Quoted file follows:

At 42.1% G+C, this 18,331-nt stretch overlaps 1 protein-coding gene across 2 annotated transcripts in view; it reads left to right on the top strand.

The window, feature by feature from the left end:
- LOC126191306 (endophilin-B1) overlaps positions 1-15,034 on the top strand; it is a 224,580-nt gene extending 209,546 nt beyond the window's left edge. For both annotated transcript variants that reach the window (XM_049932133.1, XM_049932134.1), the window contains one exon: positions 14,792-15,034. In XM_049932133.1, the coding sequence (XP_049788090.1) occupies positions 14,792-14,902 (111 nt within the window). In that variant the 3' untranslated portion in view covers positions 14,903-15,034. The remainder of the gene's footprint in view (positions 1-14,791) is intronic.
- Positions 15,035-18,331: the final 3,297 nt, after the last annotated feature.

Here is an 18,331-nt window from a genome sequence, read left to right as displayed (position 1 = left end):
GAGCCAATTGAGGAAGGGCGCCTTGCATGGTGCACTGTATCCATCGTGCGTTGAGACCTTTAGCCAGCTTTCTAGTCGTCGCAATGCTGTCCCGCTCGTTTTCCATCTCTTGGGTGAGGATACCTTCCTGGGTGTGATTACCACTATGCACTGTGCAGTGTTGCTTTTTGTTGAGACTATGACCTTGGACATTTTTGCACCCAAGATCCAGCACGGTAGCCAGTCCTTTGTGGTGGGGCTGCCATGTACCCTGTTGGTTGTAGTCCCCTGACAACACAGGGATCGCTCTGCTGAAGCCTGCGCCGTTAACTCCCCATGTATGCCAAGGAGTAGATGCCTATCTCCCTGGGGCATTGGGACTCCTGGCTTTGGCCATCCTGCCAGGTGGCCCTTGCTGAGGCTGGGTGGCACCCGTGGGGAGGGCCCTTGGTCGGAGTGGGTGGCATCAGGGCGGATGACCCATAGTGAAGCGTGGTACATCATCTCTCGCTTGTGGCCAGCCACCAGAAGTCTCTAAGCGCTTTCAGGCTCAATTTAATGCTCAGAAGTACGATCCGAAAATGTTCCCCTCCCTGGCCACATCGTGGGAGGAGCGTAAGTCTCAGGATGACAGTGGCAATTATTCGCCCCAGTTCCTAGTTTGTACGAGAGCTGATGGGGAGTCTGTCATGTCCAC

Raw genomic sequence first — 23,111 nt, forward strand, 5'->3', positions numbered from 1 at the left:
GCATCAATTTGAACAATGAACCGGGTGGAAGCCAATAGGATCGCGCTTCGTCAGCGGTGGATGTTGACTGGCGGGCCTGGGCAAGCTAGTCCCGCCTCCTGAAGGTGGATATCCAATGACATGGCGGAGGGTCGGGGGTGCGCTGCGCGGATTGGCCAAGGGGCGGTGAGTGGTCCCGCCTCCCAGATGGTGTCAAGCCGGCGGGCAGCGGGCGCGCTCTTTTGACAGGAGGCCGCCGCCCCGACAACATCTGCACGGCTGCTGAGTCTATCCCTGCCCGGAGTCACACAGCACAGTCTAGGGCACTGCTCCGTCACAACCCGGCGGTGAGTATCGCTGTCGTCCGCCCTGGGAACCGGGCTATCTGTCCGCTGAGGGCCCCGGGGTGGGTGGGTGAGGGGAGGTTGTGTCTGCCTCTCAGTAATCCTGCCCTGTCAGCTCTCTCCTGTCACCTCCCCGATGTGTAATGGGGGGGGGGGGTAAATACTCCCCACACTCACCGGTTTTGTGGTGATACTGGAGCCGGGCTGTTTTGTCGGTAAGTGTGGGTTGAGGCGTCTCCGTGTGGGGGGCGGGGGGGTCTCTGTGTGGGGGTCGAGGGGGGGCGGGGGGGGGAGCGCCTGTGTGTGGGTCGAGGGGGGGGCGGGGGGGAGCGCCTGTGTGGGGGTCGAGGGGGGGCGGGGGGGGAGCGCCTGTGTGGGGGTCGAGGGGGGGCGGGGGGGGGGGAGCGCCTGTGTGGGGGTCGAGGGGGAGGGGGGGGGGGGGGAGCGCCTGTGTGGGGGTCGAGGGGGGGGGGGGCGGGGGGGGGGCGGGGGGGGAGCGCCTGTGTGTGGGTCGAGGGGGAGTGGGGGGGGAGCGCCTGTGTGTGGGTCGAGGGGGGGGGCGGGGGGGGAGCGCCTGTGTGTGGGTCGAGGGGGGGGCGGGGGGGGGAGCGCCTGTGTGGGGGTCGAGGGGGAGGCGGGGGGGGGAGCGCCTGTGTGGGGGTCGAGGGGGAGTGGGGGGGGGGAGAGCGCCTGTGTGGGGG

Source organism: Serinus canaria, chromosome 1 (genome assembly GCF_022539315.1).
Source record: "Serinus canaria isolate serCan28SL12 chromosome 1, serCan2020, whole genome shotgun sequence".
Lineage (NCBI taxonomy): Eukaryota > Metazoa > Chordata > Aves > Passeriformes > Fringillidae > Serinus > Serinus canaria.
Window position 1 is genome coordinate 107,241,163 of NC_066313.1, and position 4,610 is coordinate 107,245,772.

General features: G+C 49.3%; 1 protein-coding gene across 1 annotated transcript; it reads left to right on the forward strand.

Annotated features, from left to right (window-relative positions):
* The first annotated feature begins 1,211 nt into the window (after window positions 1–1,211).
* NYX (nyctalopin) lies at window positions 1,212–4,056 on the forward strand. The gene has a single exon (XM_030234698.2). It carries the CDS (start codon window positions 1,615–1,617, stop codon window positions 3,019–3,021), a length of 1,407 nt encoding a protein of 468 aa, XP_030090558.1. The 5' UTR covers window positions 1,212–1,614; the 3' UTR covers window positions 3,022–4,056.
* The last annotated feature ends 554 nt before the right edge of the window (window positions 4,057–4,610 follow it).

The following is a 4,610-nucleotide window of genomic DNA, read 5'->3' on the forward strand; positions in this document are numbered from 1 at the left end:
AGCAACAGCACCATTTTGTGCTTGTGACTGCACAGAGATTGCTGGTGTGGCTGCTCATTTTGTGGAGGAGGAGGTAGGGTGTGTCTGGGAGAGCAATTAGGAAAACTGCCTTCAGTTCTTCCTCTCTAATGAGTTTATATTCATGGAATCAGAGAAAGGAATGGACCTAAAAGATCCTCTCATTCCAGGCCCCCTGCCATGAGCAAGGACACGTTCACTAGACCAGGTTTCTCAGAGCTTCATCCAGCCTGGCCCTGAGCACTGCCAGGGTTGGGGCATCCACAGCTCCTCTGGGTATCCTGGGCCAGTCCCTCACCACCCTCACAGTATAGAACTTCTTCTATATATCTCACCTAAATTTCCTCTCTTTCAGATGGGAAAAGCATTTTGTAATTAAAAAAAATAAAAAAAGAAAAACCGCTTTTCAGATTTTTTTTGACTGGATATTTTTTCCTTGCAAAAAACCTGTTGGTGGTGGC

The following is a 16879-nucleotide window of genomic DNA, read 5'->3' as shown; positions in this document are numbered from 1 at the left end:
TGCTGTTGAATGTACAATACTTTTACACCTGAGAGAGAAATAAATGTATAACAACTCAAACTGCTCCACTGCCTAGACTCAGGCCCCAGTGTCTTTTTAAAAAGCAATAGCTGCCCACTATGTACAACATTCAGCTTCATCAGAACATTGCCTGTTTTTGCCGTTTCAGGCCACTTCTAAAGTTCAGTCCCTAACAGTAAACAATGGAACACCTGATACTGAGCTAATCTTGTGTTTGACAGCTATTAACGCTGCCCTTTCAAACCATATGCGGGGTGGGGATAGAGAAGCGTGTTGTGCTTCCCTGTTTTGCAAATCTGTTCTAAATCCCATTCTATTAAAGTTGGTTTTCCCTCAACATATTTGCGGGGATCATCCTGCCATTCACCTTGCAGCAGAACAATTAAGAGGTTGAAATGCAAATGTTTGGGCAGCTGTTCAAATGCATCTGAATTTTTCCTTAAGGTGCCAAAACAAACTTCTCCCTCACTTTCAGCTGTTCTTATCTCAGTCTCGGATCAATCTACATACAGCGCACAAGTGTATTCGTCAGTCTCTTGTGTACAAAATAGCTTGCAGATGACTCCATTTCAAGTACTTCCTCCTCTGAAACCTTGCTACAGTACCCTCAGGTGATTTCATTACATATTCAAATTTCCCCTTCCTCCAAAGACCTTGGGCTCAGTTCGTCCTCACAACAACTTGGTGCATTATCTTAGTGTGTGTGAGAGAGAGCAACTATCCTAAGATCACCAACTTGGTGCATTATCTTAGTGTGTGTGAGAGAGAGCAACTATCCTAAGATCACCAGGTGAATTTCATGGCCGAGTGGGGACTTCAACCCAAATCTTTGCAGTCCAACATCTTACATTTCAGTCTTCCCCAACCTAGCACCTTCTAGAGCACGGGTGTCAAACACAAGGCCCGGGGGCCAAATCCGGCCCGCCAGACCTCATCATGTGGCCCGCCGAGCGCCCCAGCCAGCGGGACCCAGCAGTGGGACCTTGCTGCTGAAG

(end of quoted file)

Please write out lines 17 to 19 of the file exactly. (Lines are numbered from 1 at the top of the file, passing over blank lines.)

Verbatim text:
* The last annotated feature ends 554 nt before the right edge of the window (window positions 4,057–4,610 follow it).

The following is a 4,610-nucleotide window of genomic DNA, read 5'->3' on the forward strand; positions in this document are numbered from 1 at the left end:
AGCAACAGCACCATTTTGTGCTTGTGACTGCACAGAGATTGCTGGTGTGGCTGCTCATTTTGTGGAGGAGGAGGTAGGGTGTGTCTGGGAGAGCAATTAGGAAAACTGCCTTCAGTTCTTCCTCTCTAATGAGTTTATATTCATGGAATCAGAGAAAGGAATGGACCTAAAAGATCCTCTCATTCCAGGCCCCCTGCCATGAGCAAGGACACGTTCACTAGACCAGGTTTCTCAGAGCTTCATCCAGCCTGGCCCTGAGCACTGCCAGGGTTGGGGCATCCACAGCTCCTCTGGGTATCCTGGGCCAGTCCCTCACCACCCTCACAGTATAGAACTTCTTCTATATATCTCACCTAAATTTCCTCTCTTTCAGATGGGAAAAGCATTTTGTAATTAAAAAAAATAAAAAAAGAAAAACCGCTTTTCAGATTTTTTTTGACTGGATATTTTTTCCTTGCAAAAAACCTGTTGGTGGTGGC